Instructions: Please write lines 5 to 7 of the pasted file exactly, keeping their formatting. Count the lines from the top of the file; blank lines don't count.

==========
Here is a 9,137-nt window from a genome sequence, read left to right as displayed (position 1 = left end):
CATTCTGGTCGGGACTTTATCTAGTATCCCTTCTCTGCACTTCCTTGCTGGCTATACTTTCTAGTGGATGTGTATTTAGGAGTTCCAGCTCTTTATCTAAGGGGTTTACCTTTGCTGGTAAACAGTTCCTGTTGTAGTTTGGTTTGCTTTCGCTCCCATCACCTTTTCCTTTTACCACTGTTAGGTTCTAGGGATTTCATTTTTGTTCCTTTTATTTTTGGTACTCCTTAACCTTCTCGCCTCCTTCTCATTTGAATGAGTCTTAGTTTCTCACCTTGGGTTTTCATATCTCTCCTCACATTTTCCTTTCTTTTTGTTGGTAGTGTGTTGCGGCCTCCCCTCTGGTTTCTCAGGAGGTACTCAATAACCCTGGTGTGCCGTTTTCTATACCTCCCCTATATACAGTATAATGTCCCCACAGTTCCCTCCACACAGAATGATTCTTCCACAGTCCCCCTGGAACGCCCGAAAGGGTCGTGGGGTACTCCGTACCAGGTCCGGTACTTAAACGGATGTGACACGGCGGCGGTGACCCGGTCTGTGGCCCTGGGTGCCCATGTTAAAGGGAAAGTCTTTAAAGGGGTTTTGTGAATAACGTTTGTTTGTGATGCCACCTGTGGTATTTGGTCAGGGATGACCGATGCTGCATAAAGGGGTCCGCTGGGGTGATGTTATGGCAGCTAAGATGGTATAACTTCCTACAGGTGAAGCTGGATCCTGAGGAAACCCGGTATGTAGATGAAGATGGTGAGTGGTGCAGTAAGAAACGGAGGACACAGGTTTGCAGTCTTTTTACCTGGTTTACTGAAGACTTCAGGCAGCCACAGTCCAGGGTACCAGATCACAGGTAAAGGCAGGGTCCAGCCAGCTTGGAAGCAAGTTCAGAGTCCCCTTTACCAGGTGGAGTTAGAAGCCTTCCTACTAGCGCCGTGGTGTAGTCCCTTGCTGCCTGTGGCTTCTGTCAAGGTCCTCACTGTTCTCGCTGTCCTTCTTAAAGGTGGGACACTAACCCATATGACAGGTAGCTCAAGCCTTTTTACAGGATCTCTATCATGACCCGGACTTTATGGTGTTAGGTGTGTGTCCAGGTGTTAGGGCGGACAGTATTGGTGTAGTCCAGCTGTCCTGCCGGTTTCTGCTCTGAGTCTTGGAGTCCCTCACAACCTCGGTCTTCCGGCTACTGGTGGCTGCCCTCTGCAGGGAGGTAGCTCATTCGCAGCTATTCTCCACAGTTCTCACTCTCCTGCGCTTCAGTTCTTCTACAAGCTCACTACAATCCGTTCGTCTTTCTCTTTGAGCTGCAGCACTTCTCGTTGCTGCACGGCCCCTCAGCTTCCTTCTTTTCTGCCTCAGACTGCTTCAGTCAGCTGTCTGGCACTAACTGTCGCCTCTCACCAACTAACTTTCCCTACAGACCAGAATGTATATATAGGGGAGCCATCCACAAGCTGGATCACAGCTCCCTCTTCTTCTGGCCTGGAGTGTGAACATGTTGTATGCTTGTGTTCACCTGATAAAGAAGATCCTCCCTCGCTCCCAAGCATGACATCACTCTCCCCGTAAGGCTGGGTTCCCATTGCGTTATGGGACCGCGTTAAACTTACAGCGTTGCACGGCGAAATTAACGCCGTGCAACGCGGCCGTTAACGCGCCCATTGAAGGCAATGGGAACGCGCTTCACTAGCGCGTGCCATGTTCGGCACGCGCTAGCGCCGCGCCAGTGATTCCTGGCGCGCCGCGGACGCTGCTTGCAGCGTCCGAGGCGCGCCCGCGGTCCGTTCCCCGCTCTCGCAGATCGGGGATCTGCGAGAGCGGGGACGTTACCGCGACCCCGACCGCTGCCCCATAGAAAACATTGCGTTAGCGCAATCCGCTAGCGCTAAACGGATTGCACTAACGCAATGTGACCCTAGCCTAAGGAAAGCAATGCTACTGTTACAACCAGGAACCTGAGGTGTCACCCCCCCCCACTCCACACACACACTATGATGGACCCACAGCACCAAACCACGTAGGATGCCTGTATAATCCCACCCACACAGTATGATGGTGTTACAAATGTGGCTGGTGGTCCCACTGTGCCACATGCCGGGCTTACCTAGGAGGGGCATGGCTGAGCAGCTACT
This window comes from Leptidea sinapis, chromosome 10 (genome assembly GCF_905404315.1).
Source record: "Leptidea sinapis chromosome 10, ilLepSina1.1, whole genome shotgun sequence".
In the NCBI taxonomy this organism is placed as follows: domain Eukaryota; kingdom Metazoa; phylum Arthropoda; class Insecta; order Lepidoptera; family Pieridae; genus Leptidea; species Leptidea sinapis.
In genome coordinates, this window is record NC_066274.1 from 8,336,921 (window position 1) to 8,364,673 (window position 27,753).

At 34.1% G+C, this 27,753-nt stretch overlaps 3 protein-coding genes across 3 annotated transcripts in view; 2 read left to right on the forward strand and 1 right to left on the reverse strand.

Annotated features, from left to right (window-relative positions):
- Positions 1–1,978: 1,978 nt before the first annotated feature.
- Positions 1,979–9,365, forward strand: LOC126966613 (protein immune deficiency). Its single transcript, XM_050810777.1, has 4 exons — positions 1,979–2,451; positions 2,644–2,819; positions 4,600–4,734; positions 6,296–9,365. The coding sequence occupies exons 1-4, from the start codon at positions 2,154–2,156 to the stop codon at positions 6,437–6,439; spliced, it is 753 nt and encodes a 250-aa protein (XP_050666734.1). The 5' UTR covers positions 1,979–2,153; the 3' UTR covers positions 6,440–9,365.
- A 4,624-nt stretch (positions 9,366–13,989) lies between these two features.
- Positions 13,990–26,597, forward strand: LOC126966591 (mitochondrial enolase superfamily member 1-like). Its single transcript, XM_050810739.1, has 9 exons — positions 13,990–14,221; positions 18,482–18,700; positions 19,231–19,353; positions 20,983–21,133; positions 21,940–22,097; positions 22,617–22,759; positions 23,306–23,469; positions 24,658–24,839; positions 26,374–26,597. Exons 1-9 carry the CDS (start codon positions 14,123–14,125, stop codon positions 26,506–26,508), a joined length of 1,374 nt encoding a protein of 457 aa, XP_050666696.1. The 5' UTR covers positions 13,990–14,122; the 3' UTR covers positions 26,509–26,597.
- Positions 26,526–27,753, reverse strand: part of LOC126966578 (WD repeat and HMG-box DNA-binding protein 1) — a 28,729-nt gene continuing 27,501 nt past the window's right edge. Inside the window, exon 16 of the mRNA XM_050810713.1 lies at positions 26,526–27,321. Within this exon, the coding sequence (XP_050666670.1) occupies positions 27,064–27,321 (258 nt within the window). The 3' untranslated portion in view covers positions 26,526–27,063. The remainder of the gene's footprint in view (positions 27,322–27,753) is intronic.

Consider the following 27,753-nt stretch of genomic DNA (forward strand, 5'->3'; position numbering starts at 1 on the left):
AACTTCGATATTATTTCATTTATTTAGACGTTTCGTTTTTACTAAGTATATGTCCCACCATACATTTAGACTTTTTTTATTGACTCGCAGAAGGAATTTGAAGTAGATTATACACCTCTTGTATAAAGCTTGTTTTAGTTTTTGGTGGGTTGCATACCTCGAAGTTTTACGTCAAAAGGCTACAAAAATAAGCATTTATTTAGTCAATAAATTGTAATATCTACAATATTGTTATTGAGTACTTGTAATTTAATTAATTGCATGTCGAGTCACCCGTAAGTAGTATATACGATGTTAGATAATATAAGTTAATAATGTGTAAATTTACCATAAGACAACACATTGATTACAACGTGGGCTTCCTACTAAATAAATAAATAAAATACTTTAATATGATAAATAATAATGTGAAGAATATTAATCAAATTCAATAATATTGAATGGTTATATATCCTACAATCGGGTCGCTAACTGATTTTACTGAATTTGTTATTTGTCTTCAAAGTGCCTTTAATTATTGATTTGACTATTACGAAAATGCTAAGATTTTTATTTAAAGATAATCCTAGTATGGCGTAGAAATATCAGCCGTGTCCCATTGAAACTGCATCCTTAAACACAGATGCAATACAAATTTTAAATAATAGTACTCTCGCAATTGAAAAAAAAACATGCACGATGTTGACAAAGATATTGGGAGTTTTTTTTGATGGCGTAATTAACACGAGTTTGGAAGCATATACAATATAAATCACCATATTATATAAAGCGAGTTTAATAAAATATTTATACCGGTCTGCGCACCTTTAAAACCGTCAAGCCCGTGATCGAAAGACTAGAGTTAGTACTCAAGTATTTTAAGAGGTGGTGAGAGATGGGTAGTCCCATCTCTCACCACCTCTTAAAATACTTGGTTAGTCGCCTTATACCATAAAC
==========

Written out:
In the NCBI taxonomy this organism is placed as follows: domain Eukaryota; kingdom Metazoa; phylum Arthropoda; class Insecta; order Lepidoptera; family Pieridae; genus Leptidea; species Leptidea sinapis.
In genome coordinates, this window is record NC_066274.1 from 8,336,921 (window position 1) to 8,364,673 (window position 27,753).

At 34.1% G+C, this 27,753-nt stretch overlaps 3 protein-coding genes across 3 annotated transcripts in view; 2 read left to right on the forward strand and 1 right to left on the reverse strand.